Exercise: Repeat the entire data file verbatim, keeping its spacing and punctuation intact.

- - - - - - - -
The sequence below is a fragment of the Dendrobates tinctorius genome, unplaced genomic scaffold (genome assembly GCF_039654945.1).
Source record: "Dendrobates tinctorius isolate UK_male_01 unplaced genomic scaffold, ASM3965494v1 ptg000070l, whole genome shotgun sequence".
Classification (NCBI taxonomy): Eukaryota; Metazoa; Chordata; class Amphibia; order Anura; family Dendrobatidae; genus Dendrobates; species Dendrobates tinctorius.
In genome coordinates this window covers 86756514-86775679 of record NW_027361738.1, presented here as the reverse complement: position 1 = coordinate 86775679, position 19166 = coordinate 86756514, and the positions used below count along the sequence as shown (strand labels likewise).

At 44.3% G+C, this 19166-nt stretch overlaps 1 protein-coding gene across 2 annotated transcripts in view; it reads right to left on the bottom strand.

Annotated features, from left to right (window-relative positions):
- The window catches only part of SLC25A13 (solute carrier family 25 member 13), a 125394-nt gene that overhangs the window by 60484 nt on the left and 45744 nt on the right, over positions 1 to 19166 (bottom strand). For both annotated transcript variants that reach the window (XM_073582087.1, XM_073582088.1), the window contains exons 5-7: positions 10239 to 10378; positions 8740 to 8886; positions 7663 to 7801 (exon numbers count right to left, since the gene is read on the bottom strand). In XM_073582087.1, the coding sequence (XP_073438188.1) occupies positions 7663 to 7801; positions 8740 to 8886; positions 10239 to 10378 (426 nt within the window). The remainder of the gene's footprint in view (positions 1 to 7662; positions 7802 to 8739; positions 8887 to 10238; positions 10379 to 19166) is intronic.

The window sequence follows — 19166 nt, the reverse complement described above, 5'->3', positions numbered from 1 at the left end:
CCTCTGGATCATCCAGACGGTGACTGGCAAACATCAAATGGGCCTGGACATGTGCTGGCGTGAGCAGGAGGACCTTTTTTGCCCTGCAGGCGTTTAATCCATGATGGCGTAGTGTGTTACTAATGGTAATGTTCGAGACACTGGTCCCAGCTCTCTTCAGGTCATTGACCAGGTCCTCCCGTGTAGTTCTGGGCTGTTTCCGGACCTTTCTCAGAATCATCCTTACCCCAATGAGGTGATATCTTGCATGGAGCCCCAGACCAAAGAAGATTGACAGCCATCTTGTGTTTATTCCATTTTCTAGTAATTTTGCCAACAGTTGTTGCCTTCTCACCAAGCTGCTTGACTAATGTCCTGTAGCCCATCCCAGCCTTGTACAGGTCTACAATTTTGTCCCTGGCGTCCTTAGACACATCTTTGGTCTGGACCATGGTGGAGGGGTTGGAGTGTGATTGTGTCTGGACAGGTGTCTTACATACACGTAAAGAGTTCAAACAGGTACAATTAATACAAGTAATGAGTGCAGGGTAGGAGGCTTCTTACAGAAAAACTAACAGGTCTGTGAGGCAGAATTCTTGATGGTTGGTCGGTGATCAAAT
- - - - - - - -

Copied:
The sequence below is a fragment of the Dendrobates tinctorius genome, unplaced genomic scaffold (genome assembly GCF_039654945.1).
Source record: "Dendrobates tinctorius isolate UK_male_01 unplaced genomic scaffold, ASM3965494v1 ptg000070l, whole genome shotgun sequence".
Classification (NCBI taxonomy): Eukaryota; Metazoa; Chordata; class Amphibia; order Anura; family Dendrobatidae; genus Dendrobates; species Dendrobates tinctorius.
In genome coordinates this window covers 86756514-86775679 of record NW_027361738.1, presented here as the reverse complement: position 1 = coordinate 86775679, position 19166 = coordinate 86756514, and the positions used below count along the sequence as shown (strand labels likewise).

At 44.3% G+C, this 19166-nt stretch overlaps 1 protein-coding gene across 2 annotated transcripts in view; it reads right to left on the bottom strand.

Annotated features, from left to right (window-relative positions):
- The window catches only part of SLC25A13 (solute carrier family 25 member 13), a 125394-nt gene that overhangs the window by 60484 nt on the left and 45744 nt on the right, over positions 1 to 19166 (bottom strand). For both annotated transcript variants that reach the window (XM_073582087.1, XM_073582088.1), the window contains exons 5-7: positions 10239 to 10378; positions 8740 to 8886; positions 7663 to 7801 (exon numbers count right to left, since the gene is read on the bottom strand). In XM_073582087.1, the coding sequence (XP_073438188.1) occupies positions 7663 to 7801; positions 8740 to 8886; positions 10239 to 10378 (426 nt within the window). The remainder of the gene's footprint in view (positions 1 to 7662; positions 7802 to 8739; positions 8887 to 10238; positions 10379 to 19166) is intronic.

The window sequence follows — 19166 nt, the reverse complement described above, 5'->3', positions numbered from 1 at the left end:
CCTCTGGATCATCCAGACGGTGACTGGCAAACATCAAATGGGCCTGGACATGTGCTGGCGTGAGCAGGAGGACCTTTTTTGCCCTGCAGGCGTTTAATCCATGATGGCGTAGTGTGTTACTAATGGTAATGTTCGAGACACTGGTCCCAGCTCTCTTCAGGTCATTGACCAGGTCCTCCCGTGTAGTTCTGGGCTGTTTCCGGACCTTTCTCAGAATCATCCTTACCCCAATGAGGTGATATCTTGCATGGAGCCCCAGACCAAAGAAGATTGACAGCCATCTTGTGTTTATTCCATTTTCTAGTAATTTTGCCAACAGTTGTTGCCTTCTCACCAAGCTGCTTGACTAATGTCCTGTAGCCCATCCCAGCCTTGTACAGGTCTACAATTTTGTCCCTGGCGTCCTTAGACACATCTTTGGTCTGGACCATGGTGGAGGGGTTGGAGTGTGATTGTGTCTGGACAGGTGTCTTACATACACGTAAAGAGTTCAAACAGGTACAATTAATACAAGTAATGAGTGCAGGGTAGGAGGCTTCTTACAGAAAAACTAACAGGTCTGTGAGGCAGAATTCTTGATGGTTGGTCGGTGATCAAAT